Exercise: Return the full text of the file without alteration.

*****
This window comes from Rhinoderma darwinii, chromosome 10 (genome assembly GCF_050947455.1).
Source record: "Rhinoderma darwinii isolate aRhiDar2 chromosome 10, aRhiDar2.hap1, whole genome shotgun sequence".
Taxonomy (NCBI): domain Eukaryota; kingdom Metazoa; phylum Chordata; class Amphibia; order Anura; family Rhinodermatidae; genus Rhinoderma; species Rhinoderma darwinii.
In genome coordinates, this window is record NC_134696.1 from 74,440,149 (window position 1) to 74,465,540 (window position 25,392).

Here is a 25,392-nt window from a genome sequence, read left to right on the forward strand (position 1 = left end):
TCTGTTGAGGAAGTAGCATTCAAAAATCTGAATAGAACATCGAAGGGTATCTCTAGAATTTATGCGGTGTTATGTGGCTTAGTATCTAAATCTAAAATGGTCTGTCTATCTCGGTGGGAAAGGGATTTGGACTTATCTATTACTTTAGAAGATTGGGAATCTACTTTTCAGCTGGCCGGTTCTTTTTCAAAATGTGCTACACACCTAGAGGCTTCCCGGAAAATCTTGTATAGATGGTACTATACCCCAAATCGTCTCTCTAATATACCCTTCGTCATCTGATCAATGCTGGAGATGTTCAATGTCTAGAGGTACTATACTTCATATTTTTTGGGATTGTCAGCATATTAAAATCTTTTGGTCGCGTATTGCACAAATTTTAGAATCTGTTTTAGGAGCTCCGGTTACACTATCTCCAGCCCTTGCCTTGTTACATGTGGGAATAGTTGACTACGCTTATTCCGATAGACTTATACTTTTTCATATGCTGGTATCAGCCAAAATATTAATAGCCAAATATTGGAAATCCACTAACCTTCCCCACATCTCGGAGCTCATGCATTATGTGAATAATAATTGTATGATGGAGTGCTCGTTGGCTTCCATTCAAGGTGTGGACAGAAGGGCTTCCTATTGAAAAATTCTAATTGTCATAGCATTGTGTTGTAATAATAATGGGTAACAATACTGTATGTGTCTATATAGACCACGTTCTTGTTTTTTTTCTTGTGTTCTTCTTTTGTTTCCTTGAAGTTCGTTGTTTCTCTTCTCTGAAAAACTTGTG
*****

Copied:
This window comes from Rhinoderma darwinii, chromosome 10 (genome assembly GCF_050947455.1).
Source record: "Rhinoderma darwinii isolate aRhiDar2 chromosome 10, aRhiDar2.hap1, whole genome shotgun sequence".
Taxonomy (NCBI): domain Eukaryota; kingdom Metazoa; phylum Chordata; class Amphibia; order Anura; family Rhinodermatidae; genus Rhinoderma; species Rhinoderma darwinii.
In genome coordinates, this window is record NC_134696.1 from 74,440,149 (window position 1) to 74,465,540 (window position 25,392).

Here is a 25,392-nt window from a genome sequence, read left to right on the forward strand (position 1 = left end):
TCTGTTGAGGAAGTAGCATTCAAAAATCTGAATAGAACATCGAAGGGTATCTCTAGAATTTATGCGGTGTTATGTGGCTTAGTATCTAAATCTAAAATGGTCTGTCTATCTCGGTGGGAAAGGGATTTGGACTTATCTATTACTTTAGAAGATTGGGAATCTACTTTTCAGCTGGCCGGTTCTTTTTCAAAATGTGCTACACACCTAGAGGCTTCCCGGAAAATCTTGTATAGATGGTACTATACCCCAAATCGTCTCTCTAATATACCCTTCGTCATCTGATCAATGCTGGAGATGTTCAATGTCTAGAGGTACTATACTTCATATTTTTTGGGATTGTCAGCATATTAAAATCTTTTGGTCGCGTATTGCACAAATTTTAGAATCTGTTTTAGGAGCTCCGGTTACACTATCTCCAGCCCTTGCCTTGTTACATGTGGGAATAGTTGACTACGCTTATTCCGATAGACTTATACTTTTTCATATGCTGGTATCAGCCAAAATATTAATAGCCAAATATTGGAAATCCACTAACCTTCCCCACATCTCGGAGCTCATGCATTATGTGAATAATAATTGTATGATGGAGTGCTCGTTGGCTTCCATTCAAGGTGTGGACAGAAGGGCTTCCTATTGAAAAATTCTAATTGTCATAGCATTGTGTTGTAATAATAATGGGTAACAATACTGTATGTGTCTATATAGACCACGTTCTTGTTTTTTTTCTTGTGTTCTTCTTTTGTTTCCTTGAAGTTCGTTGTTTCTCTTCTCTGAAAAACTTGTG